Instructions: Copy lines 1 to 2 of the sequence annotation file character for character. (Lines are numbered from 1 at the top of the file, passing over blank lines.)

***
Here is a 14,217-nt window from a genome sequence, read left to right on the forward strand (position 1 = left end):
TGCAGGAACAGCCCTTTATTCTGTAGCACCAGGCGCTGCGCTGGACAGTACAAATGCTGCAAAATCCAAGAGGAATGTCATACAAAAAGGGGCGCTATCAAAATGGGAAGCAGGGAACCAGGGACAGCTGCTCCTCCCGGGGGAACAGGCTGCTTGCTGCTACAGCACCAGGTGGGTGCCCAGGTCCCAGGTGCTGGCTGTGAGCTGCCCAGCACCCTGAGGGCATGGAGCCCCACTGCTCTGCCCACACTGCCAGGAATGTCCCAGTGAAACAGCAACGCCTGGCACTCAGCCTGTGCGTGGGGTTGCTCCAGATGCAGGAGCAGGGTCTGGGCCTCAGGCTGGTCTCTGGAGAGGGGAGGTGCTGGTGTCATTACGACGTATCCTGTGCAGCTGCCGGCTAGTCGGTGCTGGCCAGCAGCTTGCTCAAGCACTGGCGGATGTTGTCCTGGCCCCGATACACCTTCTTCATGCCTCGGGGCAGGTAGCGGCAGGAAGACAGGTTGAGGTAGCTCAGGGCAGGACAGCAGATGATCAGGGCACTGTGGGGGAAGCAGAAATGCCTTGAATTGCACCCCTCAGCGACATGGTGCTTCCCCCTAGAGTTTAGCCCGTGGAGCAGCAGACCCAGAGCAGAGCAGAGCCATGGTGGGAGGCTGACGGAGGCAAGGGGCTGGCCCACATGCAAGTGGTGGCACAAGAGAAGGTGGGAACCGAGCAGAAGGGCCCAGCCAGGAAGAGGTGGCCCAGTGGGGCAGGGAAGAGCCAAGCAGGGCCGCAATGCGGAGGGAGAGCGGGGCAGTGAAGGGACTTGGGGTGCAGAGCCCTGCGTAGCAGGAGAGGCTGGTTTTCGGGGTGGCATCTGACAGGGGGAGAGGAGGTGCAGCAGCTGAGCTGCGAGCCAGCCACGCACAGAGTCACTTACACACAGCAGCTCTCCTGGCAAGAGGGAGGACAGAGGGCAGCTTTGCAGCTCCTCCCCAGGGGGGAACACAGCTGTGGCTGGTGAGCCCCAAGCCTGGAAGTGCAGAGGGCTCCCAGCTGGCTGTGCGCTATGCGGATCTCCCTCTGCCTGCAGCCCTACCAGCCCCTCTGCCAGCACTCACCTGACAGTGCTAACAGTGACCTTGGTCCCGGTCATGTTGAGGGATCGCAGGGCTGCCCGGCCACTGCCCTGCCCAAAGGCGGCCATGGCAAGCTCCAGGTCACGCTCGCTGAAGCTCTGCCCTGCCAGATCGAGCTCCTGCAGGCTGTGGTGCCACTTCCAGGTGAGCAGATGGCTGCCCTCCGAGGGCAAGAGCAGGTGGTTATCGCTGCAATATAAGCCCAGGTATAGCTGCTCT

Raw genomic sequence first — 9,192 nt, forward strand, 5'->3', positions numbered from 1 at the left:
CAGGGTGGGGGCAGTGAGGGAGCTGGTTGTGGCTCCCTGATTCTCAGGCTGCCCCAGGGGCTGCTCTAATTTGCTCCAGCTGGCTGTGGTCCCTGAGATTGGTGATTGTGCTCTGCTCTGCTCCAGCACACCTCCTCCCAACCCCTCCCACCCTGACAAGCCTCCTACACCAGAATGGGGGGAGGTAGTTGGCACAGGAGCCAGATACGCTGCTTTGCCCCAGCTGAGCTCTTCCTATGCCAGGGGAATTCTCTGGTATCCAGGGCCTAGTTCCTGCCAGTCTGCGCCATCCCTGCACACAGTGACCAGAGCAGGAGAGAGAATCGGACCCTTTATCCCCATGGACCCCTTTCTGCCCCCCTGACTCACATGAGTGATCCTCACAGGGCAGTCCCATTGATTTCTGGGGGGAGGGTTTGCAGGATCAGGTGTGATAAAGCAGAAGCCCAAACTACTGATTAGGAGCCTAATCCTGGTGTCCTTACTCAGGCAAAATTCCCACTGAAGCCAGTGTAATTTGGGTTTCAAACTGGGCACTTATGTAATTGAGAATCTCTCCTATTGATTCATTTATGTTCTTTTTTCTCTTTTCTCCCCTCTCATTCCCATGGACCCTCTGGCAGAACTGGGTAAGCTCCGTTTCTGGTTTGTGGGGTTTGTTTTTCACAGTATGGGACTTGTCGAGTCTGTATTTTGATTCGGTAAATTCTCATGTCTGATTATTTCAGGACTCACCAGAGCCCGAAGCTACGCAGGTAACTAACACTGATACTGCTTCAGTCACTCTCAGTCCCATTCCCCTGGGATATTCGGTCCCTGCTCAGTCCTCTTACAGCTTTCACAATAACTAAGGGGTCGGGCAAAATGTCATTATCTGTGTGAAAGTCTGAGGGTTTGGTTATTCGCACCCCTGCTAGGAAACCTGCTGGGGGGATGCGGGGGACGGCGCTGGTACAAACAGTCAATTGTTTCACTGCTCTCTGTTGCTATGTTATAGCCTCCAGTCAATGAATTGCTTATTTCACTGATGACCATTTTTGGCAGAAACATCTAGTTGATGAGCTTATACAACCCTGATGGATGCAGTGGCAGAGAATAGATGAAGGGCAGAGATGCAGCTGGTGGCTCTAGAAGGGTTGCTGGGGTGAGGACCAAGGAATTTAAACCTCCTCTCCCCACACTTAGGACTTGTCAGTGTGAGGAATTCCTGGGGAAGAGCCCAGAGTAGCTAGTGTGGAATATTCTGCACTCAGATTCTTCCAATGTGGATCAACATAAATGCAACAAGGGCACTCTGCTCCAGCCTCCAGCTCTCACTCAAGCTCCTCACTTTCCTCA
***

Here is a 14,217-nt window from a genome sequence, read left to right on the forward strand (position 1 = left end):
TGCAGGAACAGCCCTTTATTCTGTAGCACCAGGCGCTGCGCTGGACAGTACAAATGCTGCAAAATCCAAGAGGAATGTCATACAAAAAGGGGCGCTATCAAAATGGGAAGCAGGGAACCAGGGACAGCTGCTCCTCCCGGGGGAACAGGCTGCTTGCTGCTACAGCACCAGGTGGGTGCCCAGGTCCCAGGTGCTGGCTGTGAGCTGCCCAGCACCCTGAGGGCATGGAGCCCCACTGCTCTGCCCACACTGCCAGGAATGTCCCAGTGAAACAGCAACGCCTGGCACTCAGCCTGTGCGTGGGGTTGCTCCAGATGCAGGAGCAGGGTCTGGGCCTCAGGCTGGTCTCTGGAGAGGGGAGGTGCTGGTGTCATTACGACGTATCCTGTGCAGCTGCCGGCTAGTCGGTGCTGGCCAGCAGCTTGCTCAAGCACTGGCGGATGTTGTCCTGGCCCCGATACACCTTCTTCATGCCTCGGGGCAGGTAGCGGCAGGAAGACAGGTTGAGGTAGCTCAGGGCAGGACAGCAGATGATCAGGGCACTGTGGGGGAAGCAGAAATGCCTTGAATTGCACCCCTCAGCGACATGGTGCTTCCCCCTAGAGTTTAGCCCGTGGAGCAGCAGACCCAGAGCAGAGCAGAGCCATGGTGGGAGGCTGACGGAGGCAAGGGGCTGGCCCACATGCAAGTGGTGGCACAAGAGAAGGTGGGAACCGAGCAGAAGGGCCCAGCCAGGAAGAGGTGGCCCAGTGGGGCAGGGAAGAGCCAAGCAGGGCCGCAATGCGGAGGGAGAGCGGGGCAGTGAAGGGACTTGGGGTGCAGAGCCCTGCGTAGCAGGAGAGGCTGGTTTTCGGGGTGGCATCTGACAGGGGGAGAGGAGGTGCAGCAGCTGAGCTGCGAGCCAGCCACGCACAGAGTCACTTACACACAGCAGCTCTCCTGGCAAGAGGGAGGACAGAGGGCAGCTTTGCAGCTCCTCCCCAGGGGGGAACACAGCTGTGGCTGGTGAGCCCCAAGCCTGGAAGTGCAGAGGGCTCCCAGCTGGCTGTGCGCTATGCGGATCTCCCTCTGCCTGCAGCCCTACCAGCCCCTCTGCCAGCACTCACCTGACAGTGCTAACAGTGACCTTGGTCCCGGTCATGTTGAGGGATCGCAGGGCTGCCCGGCCACTGCCCTGCCCAAAGGCGGCCATGGCAAGCTCCAGGTCACGCTCGCTGAAGCTCTGCCCTGCCAGATCGAGCTCCTGCAGGCTGTGGTGCCACTTCCAGGTGAGCAGATGGCTGCCCTCCGAGGGCAAGAGCAGGTGGTTATCGCTGCAATATAAGCCCAGGTATAGCTGCTCT